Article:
Brass Sun comes back next week! Ok, fine, I'll talk about this week... I tried to convey last week how "Ghost Town," the newest arc of Dredd, is tonally perfect for the series, especially in the aftermath of "Enceladus." The final chapter pulled no punches, and explored the Judge's approach to the world with a critical eye not dissimilar from how someone from the modern day would realistically approach such a world. The result is a somber end that leaves me excited for where Dredd will go from here.
This week's Future Shock, "Re-Incarn-8" from writer David Baillie and artist Nick Brokenshire is the best Future Shock I have read since I started reading the Progs regularly last year. Holy crap is it good.
As someone with two philosophy degrees, I can tell you that one of the most difficult and most interesting philosophical problems is the problem of personal identity. In just four pages, Baillie and Brokenshire build a world that asks uncomfortable questions about reincarnation, personal identity, and moral responsibility, and then they jam them all together and step away from their creation.
What I loved about this Future Shock was that it simultaneously left me wanting more and satisfied me. The world in which "Re-Incarn-8" occurs is interesting enough that I want to see a protagonist prevail over the status quo. But when I learn what it takes to change the status quo, much like the protagonist, I am thrown head-over-heels into an impossible philosophical quandary.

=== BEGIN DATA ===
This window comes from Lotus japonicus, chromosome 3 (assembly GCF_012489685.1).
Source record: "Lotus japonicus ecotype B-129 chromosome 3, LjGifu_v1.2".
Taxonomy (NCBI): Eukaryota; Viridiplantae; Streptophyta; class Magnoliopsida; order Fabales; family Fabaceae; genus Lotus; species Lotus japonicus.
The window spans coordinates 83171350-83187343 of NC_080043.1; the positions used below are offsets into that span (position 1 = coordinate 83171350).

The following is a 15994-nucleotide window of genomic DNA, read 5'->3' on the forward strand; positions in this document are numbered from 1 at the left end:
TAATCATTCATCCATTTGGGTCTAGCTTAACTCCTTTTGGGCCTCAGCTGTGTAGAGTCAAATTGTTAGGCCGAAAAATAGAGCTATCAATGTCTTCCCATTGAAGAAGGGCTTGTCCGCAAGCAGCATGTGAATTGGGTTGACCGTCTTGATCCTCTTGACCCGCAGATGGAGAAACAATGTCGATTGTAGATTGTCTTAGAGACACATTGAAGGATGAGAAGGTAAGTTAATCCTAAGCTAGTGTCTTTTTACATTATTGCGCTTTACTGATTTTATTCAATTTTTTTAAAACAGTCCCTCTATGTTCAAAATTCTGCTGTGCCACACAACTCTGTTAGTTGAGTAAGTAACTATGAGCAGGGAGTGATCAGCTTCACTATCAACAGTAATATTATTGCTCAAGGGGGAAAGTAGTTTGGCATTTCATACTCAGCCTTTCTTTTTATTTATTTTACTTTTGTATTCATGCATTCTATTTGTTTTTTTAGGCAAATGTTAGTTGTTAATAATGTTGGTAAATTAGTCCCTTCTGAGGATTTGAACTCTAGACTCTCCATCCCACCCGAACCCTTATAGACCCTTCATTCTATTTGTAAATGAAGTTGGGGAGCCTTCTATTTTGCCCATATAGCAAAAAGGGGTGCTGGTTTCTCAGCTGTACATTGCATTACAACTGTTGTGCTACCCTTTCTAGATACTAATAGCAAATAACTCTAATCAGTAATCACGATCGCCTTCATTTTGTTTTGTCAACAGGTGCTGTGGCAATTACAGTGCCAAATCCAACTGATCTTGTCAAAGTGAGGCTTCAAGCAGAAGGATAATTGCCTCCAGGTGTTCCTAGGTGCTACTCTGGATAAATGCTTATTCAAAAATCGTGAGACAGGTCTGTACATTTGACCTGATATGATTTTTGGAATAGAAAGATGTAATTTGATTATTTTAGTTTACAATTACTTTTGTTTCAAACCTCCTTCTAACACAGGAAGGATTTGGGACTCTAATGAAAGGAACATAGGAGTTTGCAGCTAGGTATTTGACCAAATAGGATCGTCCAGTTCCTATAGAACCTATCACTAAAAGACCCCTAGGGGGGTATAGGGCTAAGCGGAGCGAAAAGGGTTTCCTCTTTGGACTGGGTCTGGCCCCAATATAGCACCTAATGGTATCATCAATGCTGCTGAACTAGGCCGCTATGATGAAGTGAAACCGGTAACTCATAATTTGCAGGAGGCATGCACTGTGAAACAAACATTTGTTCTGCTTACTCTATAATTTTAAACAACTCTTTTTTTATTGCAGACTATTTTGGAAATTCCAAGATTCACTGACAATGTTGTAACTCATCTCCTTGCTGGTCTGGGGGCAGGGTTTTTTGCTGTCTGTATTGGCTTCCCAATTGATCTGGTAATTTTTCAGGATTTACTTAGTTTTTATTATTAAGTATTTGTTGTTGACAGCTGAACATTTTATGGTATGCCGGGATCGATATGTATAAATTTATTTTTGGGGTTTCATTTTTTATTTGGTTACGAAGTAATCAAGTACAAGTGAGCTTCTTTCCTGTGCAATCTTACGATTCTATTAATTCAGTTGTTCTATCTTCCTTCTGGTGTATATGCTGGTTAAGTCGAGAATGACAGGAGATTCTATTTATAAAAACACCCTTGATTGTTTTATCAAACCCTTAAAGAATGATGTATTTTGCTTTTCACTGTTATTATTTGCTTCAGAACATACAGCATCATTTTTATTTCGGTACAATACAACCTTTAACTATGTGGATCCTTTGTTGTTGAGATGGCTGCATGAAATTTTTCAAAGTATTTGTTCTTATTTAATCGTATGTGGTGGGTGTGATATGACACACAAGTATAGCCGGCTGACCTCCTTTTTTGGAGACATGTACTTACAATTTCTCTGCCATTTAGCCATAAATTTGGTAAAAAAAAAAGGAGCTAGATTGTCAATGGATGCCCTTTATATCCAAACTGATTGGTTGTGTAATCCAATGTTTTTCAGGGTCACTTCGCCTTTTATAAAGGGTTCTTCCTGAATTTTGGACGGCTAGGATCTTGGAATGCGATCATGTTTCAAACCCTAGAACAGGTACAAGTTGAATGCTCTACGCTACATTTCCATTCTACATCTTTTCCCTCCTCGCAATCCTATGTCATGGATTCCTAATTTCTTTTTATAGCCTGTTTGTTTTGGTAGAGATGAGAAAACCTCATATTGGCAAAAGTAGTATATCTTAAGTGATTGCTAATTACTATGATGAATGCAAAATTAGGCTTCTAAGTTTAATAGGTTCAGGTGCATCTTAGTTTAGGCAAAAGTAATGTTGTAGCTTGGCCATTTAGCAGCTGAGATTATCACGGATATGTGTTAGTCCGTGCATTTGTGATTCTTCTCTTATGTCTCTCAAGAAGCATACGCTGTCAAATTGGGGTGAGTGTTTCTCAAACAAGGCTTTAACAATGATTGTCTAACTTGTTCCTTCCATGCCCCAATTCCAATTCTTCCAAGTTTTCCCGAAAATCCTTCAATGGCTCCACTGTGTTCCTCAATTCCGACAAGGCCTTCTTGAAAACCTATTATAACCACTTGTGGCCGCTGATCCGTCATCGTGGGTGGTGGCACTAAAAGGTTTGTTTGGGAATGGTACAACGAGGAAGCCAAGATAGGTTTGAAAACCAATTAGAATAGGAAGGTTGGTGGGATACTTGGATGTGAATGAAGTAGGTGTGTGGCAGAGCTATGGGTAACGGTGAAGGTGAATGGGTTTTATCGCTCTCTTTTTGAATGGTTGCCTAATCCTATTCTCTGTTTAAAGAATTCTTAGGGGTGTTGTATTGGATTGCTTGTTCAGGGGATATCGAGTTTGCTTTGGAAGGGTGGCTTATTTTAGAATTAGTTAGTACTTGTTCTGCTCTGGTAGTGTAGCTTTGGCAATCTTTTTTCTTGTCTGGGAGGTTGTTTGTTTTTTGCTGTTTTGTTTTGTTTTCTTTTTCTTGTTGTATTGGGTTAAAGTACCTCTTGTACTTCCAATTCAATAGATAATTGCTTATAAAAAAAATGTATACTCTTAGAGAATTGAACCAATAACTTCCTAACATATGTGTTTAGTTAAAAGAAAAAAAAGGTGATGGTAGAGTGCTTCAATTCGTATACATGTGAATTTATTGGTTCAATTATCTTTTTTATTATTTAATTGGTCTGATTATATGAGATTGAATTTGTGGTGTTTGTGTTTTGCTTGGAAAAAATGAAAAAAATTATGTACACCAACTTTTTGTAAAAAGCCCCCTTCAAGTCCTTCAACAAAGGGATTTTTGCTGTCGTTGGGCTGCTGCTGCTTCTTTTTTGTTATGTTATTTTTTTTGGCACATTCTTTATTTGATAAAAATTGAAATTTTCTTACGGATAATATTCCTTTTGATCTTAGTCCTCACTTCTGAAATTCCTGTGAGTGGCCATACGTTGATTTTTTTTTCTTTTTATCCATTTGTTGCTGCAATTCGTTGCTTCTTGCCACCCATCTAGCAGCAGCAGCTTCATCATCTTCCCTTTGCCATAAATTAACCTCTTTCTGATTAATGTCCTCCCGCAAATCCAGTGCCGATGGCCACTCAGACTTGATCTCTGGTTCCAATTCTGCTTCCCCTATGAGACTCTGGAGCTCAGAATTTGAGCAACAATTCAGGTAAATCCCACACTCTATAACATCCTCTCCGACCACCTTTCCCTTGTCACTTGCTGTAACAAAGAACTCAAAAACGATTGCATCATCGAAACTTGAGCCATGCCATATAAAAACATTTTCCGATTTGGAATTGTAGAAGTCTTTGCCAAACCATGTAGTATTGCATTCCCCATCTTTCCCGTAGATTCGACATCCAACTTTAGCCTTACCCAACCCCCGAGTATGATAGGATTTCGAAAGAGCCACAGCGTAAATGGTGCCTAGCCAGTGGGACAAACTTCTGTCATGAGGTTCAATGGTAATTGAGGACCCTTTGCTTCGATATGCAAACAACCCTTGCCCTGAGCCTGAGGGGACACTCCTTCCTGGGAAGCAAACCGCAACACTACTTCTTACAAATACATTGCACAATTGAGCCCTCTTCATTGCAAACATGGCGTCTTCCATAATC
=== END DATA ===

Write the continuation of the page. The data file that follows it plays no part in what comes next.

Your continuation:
And all of this has an especially heavy impact with Brokenshire's art. The second page of this story is intricate, poignant, and gorgeous.
Deadworld's final chapter drew some eerie parallels between the Judge system on earth and Death's "Judge" system in Deadworld, and The Alienist's final chapter was probably its strongest one: I just wish I had warmed up to it sooner (it was just so damn talky!) Next week is a massive jumping on week, but between "Ghost Town" and "Re-Incarn-8," Prog 1949 wasn't hard to enjoy for first time readers either.